You might benefit from itemizing and end up with a lower tax bill, for instance, if you had large uninsured medical and dental expenses that are greater than your standard deduction.

As of January 1, 2022, you can no longer claim a charitable contribution if you use the standard deduction.

Should I take the standard deduction?

You should take the time to run the numbers to see which gives you the bigger deduction — itemizing your deductions or taking the standard deduction. 

If itemizing reduces your taxable income more than taking the standard deduction, you’re probably better off claiming itemized deductions. 

The process usually takes more time and requires more forms, but if you have the proof you’re entitled to the deductions, itemizing could save you money.

The Tax Cuts and Jobs Act significantly increased the standard deduction, so you might find that the standard deduction is a better option even if you’ve itemized in the past. 

Following this change in the tax law, the standard deduction increased from $6,350 to $12,550 for individual filers, from $12,700 to $25,100 for joint returns, and from $9,350 to $18,800 for heads of household for the tax year 2021.

This increase in the standard deduction has led to a significant decrease in the percentage of taxpayers who itemize their deductions, according to the independent tax policy nonprofit Tax Foundation. 

Based on estimates for 2019, the percentage of taxpayers who will choose to itemize their deductions is nearly 17% lower than it would have been under pre-TCJA law.

Ultimately, whether or not you should take the standard deduction depends on your personal tax situation and how the numbers turn out when you compare the two deduction options. Whichever results in a bigger amount is likely the way to go. 

Here's how you can compare all the numbers:

  • You can ask your tax preparer or CPA to run the numbers for you
  • You can use TurboTax or TaxAct (some of the best tax software) to help determine what is best for you. 
  • Even free tax software could help you analyze whether you’re better off itemizing your deductions or taking the standard deduction. 
  • You can also use the IRS standard deduction interview tool to make this determination as well.  

FAQs about the standard deduction

Who is not eligible for standard deduction?

Not everyone is eligible for the standard deduction. First, if you decide to itemize, you can’t claim the standard deduction. If you’re married filing separately and your spouse itemizes deductions, you can’t claim a standard deduction. 

Additionally, nonresidents or dual status aliens can’t get a standard deduction, except in certain circumstances. Finally, the standard deduction isn’t open to those who file as estates, trusts, or partnerships.

What deductions can I claim in addition to standard deduction?

There are some deductions you can take in addition to the standard deduction if you meet certain circumstances, such as being at least 65 or if you are experiencing blindness. It’s also possible to increase your standard deduction if you’ve experienced a qualified disaster and had losses as a result.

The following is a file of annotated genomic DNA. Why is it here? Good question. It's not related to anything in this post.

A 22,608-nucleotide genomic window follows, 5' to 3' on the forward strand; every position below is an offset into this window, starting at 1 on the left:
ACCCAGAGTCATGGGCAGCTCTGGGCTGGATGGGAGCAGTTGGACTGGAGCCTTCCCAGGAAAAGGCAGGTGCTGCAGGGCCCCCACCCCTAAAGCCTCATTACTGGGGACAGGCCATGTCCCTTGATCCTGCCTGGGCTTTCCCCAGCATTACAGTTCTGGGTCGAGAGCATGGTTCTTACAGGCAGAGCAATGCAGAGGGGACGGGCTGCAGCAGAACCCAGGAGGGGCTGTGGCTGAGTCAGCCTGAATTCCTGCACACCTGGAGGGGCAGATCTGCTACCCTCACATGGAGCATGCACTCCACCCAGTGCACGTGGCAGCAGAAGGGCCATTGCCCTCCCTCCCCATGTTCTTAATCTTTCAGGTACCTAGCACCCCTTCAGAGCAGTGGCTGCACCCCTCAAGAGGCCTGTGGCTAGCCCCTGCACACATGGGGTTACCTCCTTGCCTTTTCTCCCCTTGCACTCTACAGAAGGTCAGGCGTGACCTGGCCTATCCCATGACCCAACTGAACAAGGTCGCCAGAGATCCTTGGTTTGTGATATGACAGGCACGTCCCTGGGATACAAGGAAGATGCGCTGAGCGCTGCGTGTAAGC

Can you deduct property taxes if you take standard deduction?

No, if you deduct property taxes, you can’t claim the standard deduction, as the property tax deduction is itemized on Schedule A.

What is the difference between a tax credit and a tax deduction?

A tax deduction reduces your taxable income. It’s something that acts to reduce your income so you’re taxed on a lower amount. A tax credit, on the other hand, acts as a direct way to reduce your tax bill. A tax credit is similar to having a gift card you can apply to your tax bill to reduce what you owe.

Bottom line

As you begin preparations for filling out tax forms and filing your income tax return, this information should give you a better idea of the standard deductions for 2022 and 2023, which will help you understand how to manage money wisely

Regardless of how you file your taxes this year — whether you pay a tax preparer, use tax prep software, or file for free — it’s a good idea to know which approach to deductions will provide the best tax benefit for you.

While the TCJA increased the standard deduction, you’ll still want to compare it with the tax break you could receive by itemizing. This will help ensure you’re avoiding any costly tax mistakes and getting the deductions you’re entitled to receive. 

And if you find any of this overwhelming or feel that you have a unique situation, you might consider seeking out the help of a tax professional.

Easy Tax Relief Benefits

  • Eliminate your tax debt
  • Potentially reduce the amount you owe
  • Stop wage garnishments and bank levies
  • Communicates with the IRS on your behalf

Author Details

Matt Miczulski

Matt Miczulski is a personal finance writer specializing in financial news, budget travel, banking, and debt. His interest in personal finance took off after eliminating $30,000 in debt in just over a year, and his goal is to help others learn how to get ahead with better money management strategies. A lover of history, Matt hopes to use his passion for storytelling to shine a new light on how people think about money. His work has also been featured on MoneyDoneRight and